• Oct. 25-26: Paraguayan Interior Minister Rafael Filizzola is scheduled to visit the United States for a hearing at the Inter-American Court of Human Rights.
  • Oct. 26: The Uruguayan Senate Constitutions and Codes Commission could approve a law granting the army control of perimeter and entrance security at national prisons.
  • Oct. 27: Japanese Foreign Minister Seiji Maehara will meet U.S. Secretary of State Hillary Clinton in Hawaii to discuss issues related to China and North Korea and the relocation of a U.S. Marine Corps base in Okinawa.
  • Oct. 28: Colombian Foreign Minister Maria Angela Holguin is scheduled to meet in Quito, Ecuador, with Ecuadorian Foreign Minister Ricardo Patino to discuss issues such as border security and the appointment of ambassadors.
  • Oct. 28: Colombian Defense Minister Rodrigo Rivera is scheduled to meet with Ecuadorian Security Minister Miguel Carvajal in Quito, Ecuador, to discuss military cooperation and material found on the computers of former Revolutionary Armed Forces of Colombia leader Raul Reyes.
  • Oct. 28: The National Construction Union in Uruguay is scheduled to hold a partial labor stoppage that could involve workers from the metallurgic sector.
  • Oct. 29: Representatives from Mexico, Colombia and the United States are scheduled to meet in the International Citizens' Security Forum in Lima, Peru.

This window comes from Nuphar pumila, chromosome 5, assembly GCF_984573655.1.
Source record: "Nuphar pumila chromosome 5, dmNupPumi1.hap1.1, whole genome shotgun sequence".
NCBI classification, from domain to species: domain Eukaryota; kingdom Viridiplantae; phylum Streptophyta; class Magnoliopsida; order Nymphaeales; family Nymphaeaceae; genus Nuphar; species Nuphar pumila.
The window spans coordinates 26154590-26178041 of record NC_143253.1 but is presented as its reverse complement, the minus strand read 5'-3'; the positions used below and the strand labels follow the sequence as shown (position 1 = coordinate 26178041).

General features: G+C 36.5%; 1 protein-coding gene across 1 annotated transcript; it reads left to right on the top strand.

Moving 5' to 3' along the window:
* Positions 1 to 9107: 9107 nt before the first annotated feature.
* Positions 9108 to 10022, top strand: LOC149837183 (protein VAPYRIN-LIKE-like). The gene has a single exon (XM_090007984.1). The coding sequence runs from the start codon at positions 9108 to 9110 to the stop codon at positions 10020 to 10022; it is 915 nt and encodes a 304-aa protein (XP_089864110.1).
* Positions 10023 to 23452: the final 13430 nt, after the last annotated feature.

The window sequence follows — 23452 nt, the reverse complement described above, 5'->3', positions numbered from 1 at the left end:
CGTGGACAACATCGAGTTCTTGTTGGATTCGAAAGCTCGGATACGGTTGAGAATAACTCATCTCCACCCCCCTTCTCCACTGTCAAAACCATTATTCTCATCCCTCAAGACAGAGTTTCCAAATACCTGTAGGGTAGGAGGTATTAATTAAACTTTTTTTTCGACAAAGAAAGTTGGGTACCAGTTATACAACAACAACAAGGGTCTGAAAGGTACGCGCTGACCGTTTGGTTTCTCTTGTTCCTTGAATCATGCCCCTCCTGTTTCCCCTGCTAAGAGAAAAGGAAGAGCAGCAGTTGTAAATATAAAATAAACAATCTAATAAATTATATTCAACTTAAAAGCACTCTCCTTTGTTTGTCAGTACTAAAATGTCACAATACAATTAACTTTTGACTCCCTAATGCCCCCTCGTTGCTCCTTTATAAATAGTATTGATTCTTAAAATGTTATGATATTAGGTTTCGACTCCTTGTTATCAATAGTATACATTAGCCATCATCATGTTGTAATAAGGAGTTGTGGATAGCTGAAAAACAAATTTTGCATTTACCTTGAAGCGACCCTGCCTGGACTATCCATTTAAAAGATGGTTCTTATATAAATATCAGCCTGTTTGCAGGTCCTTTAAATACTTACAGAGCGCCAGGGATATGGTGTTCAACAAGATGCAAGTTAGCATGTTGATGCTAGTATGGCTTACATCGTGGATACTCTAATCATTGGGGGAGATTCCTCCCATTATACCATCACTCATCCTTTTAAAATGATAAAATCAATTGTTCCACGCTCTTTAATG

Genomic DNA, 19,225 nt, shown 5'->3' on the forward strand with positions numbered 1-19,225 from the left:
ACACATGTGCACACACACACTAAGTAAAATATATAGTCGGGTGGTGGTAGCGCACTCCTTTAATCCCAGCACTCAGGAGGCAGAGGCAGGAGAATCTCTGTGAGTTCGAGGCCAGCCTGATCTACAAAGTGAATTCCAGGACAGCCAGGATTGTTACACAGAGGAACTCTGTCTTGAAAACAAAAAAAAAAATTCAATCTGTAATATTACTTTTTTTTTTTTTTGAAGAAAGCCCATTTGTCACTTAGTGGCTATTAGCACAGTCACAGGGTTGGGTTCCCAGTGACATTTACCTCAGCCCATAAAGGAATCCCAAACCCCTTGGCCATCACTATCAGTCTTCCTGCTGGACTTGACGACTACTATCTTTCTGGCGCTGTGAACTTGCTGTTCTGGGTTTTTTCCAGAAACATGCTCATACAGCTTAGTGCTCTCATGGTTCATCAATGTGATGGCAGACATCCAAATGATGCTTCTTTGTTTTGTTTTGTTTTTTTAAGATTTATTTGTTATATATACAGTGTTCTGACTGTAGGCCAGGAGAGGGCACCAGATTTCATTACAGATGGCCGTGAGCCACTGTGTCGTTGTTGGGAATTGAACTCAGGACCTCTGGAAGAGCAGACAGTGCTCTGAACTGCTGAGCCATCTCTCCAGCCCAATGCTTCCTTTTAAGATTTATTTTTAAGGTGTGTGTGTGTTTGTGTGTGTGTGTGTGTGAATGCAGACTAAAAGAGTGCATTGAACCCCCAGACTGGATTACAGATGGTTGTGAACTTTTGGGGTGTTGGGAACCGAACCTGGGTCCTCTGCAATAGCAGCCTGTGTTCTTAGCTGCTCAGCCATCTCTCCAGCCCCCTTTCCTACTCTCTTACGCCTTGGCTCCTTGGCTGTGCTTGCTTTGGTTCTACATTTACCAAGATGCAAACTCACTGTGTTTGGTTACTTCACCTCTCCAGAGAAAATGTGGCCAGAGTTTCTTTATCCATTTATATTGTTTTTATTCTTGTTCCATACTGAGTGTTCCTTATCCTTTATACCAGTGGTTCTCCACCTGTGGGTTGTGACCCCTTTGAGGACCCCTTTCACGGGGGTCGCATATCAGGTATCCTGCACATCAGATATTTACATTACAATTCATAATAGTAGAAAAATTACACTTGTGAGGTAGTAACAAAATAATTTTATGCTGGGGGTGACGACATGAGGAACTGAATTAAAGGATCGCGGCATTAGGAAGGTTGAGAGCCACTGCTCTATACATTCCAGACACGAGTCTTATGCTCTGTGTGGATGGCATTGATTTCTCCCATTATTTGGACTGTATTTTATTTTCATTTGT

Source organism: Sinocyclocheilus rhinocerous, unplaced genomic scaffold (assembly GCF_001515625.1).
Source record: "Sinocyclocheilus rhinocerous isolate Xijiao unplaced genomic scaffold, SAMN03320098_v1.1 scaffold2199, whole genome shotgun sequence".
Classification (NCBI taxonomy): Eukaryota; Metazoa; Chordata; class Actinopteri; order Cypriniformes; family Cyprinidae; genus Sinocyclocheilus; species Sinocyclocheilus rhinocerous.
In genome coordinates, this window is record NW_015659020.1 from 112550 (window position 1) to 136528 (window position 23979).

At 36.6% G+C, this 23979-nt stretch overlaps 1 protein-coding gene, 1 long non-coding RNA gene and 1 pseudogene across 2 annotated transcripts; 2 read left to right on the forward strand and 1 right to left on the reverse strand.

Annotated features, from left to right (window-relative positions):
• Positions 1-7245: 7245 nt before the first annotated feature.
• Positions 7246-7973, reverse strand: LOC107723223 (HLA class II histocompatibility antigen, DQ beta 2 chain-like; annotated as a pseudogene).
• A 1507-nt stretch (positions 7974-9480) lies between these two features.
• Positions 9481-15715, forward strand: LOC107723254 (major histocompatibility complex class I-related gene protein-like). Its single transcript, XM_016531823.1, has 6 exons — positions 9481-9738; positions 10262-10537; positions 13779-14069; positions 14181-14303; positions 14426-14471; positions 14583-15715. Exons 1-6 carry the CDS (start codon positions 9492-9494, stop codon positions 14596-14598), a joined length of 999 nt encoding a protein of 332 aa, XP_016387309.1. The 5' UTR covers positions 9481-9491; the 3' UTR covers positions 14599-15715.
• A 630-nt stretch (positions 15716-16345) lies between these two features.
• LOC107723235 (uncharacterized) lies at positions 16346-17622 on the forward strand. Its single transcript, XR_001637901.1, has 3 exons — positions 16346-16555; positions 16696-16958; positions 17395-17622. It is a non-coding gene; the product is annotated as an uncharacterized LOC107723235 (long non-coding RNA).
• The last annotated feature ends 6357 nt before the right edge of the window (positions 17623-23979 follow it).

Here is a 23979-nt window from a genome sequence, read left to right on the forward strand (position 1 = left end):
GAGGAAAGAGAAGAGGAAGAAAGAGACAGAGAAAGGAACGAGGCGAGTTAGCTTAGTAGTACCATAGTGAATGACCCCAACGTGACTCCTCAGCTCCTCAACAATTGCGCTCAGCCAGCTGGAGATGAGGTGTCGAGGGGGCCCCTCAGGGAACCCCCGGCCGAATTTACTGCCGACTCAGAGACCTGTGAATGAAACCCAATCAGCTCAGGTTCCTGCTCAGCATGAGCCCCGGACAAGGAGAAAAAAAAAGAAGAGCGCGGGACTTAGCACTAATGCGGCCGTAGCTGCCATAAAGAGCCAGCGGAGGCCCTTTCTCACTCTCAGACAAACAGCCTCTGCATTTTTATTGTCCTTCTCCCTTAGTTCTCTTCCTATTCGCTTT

• Oct. 25-Oct. 29: Approximately 200 of Africa's top military officers will continue meeting in the Ethiopian capital of Addis Ababa for a joint military-civilian exercise of the African Standby Force known as Amani Africa. Observers from NATO, the United States, European Union and United Nations will also participate.
  • Oct. 27: South Africa's midterm budget policy statement is to be delivered.
  • Oct. 28: The Nigerian Senate will vote to amend the 1999 Constitution in order to grant a time extension requested by the Independent National Electoral Commission to delay the 2011 national elections until April.
  • Oct. 27-Nov. 5: A second round of talks will be held in the Ethiopian capital of Addis Ababa between Sudan's ruling National Congress Party and Southern Sudan's ruling Sudan People's Liberation Movement concerning the referendum in Abyei.
  • Oct. 31: Niger will vote to adopt a new draft Constitution.
  • Oct. 31: The privatization deadline for finalizing the selection of a partner for Zimbabwe Iron and Steel Company will pass.
  • Oct. 31: Cote d'Ivoire will hold presidential elections.